Keep it Off

Compare the efficacy of a lottery-based incentive, traditional direct payment incentive, and control of daily feedback without any incentive for weight-loss maintenance.

Pamela A. Shaw, PhD
William S. Yancy, Jr., MD

Background and Aim

Obesity continues to be a serious public health challenge. Rates are increasing worldwide, with nearly 70% of the US adults overweight or obese, leading to increased clinical and economic burden. While successful approaches for achieving weight loss have been identified, techniques for long-term maintenance of initial weight loss have largely been unsuccessful. Financial incentive interventions have been shown in several settings to be successful in motivating participants to adopt healthy behaviors.

Keep It Off is a three-arm randomized controlled trial that compares the efficacy of a lottery-based incentive, traditional direct payment incentive, and control of daily feedback without any incentive for weight-loss maintenance. This design allows comparison of a traditional direct payment incentive with one based on behavioral economic principles that consider the underlying psychology of decision-making.

Intervention and Design

Keep It Off is a pragmatic trial that recruited, consented, enrolled, and followed patients electronically. Participants were provided a wireless weight scale that electronically transmitted daily self-monitored weights. Weights were verified every 3 months at a Weight Watchers center local to the participant and electronically transmitted.

Intervention - Participants were randomized in a 2:1 ratio for each active arm relative to control, with a targeted 188 participants in total. Eligible participants were those aged 30–80 who lost at least 11 lb (5 kg) during the first 4 months of participation in Weight Watchers, a national weight-loss program, with whom we partnered. The interventions lasted 6 months (Phase I); participants were followed for an additional 6 months without intervention (Phase II).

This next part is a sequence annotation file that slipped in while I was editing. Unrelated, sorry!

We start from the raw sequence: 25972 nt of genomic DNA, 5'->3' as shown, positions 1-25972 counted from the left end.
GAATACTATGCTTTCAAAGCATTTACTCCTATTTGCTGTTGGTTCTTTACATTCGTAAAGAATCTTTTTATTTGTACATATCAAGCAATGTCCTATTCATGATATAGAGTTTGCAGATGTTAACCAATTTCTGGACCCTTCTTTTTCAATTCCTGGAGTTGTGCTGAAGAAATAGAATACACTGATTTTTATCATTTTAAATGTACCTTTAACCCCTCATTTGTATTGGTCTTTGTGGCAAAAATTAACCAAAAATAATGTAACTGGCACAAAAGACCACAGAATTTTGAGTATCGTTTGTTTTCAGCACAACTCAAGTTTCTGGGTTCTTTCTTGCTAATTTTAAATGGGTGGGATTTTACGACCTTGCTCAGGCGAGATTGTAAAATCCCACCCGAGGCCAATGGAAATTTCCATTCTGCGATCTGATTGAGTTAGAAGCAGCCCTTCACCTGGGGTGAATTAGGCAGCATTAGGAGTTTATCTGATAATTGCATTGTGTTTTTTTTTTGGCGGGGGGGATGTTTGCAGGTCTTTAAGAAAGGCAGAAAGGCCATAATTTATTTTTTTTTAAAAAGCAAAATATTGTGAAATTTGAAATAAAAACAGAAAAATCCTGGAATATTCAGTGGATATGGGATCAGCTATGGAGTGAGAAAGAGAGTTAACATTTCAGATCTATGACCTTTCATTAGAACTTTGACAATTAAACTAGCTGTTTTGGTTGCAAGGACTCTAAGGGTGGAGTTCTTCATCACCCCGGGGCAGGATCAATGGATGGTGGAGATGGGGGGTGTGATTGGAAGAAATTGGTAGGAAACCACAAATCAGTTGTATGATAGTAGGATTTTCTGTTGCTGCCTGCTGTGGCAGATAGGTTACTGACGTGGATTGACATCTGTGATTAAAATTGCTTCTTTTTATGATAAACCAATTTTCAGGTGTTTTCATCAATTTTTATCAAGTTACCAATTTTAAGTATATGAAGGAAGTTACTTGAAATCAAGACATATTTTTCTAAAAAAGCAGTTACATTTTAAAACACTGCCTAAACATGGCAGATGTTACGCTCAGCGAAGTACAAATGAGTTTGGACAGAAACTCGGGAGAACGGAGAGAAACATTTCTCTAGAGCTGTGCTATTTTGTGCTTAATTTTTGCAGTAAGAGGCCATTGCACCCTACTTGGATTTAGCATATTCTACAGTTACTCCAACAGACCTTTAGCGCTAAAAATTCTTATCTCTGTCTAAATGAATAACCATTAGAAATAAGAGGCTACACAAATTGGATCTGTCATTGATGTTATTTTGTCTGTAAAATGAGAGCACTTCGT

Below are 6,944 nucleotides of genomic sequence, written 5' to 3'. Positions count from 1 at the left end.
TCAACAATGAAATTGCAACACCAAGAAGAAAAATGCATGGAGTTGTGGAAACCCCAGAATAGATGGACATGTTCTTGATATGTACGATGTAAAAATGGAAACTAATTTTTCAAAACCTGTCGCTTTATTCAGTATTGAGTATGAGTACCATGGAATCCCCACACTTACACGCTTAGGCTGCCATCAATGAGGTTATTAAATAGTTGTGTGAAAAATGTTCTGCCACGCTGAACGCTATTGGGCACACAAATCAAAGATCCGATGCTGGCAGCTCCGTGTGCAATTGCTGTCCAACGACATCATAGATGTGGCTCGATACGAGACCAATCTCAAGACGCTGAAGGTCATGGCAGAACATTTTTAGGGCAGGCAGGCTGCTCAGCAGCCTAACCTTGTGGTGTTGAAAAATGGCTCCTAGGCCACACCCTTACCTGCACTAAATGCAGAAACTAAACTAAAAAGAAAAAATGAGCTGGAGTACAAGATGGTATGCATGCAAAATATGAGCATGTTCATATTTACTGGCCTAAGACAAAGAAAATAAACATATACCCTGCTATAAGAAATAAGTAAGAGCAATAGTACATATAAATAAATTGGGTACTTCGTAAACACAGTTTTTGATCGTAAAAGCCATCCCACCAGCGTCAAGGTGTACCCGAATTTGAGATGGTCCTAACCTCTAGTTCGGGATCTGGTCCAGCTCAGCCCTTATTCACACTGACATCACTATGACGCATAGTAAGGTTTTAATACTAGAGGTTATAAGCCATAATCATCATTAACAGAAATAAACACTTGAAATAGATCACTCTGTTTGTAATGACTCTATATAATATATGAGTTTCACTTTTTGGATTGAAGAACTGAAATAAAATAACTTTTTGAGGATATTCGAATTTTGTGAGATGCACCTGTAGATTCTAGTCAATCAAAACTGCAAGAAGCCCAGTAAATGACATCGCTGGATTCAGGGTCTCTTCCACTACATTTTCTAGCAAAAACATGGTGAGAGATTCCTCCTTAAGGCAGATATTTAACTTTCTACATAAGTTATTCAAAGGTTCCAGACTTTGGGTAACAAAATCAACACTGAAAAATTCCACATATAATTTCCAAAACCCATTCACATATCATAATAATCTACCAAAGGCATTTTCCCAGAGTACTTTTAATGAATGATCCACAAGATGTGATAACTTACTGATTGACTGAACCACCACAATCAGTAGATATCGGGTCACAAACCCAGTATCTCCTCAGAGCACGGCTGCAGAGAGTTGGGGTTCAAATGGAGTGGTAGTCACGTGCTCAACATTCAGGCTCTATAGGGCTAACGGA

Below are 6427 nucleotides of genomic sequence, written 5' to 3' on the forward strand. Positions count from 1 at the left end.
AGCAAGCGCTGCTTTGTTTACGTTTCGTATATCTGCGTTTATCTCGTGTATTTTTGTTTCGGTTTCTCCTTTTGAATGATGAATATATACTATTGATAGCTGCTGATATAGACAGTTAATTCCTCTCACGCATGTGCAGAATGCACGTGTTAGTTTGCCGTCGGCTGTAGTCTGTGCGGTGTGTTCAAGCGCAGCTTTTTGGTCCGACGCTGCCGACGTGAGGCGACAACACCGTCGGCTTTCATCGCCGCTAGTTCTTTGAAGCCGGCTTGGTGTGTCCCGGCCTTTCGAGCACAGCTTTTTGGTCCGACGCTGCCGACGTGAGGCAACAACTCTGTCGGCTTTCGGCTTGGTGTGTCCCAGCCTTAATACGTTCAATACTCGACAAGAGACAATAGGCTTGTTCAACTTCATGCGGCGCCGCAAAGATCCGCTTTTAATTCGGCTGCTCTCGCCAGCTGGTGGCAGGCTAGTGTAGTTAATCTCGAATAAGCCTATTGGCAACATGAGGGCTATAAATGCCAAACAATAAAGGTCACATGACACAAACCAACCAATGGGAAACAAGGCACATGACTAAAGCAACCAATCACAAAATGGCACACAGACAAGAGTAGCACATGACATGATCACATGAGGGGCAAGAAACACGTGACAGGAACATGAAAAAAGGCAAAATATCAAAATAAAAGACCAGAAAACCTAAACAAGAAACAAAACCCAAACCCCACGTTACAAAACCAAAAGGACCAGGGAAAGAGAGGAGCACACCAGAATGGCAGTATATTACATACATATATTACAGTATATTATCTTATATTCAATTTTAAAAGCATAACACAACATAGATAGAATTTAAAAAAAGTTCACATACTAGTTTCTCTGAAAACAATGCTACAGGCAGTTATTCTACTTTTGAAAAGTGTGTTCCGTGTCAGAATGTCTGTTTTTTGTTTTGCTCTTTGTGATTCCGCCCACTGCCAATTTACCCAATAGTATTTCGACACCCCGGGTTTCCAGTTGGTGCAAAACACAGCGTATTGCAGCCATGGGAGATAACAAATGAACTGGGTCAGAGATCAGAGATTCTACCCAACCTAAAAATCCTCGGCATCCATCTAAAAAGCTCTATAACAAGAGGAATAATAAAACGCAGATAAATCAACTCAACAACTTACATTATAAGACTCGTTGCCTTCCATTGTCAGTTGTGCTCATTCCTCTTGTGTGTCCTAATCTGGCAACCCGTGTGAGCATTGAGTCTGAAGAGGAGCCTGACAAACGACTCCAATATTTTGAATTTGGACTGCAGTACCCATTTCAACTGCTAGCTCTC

Main Outcomes and Measures - The primary objectives of this study are the three possible arm comparisons of weight-loss maintenance at the end of Phase I (month 6). As a secondary objective, we assess the degree to which weight loss was maintained in the intervention groups relative to control during the 6 months following cessation of the interventions (Phase II).

Way to Health Use

  • Study Enrollment: Enroll and randomize participants in the study

  • Survey Administration: Administer and collect survey responses

  • Device Integration: Collect weight data from Withings scale

  • Financial Incentives: Provide participants with financial incentives for adherence

Findings and Conclusions

Using the study web-based platform, they integrated recruitment, enrollment, and follow-up procedures into a digital platform that required little staff effort to implement and manage. They randomized 191 participants in less than 1 year.

This study demonstrated that their pragmatic design was successful in rapid accrual of participants in a trial of interventions to maintain weight loss. Keep It Off was implemented and conducted with minimal staff effort. This study has the potential to identify a practical and effective weight-loss maintenance strategy.


The Design and Conduct of Keep It Off: An Online Randomized Trial of Financial Incentives for Weight-Loss Maintenance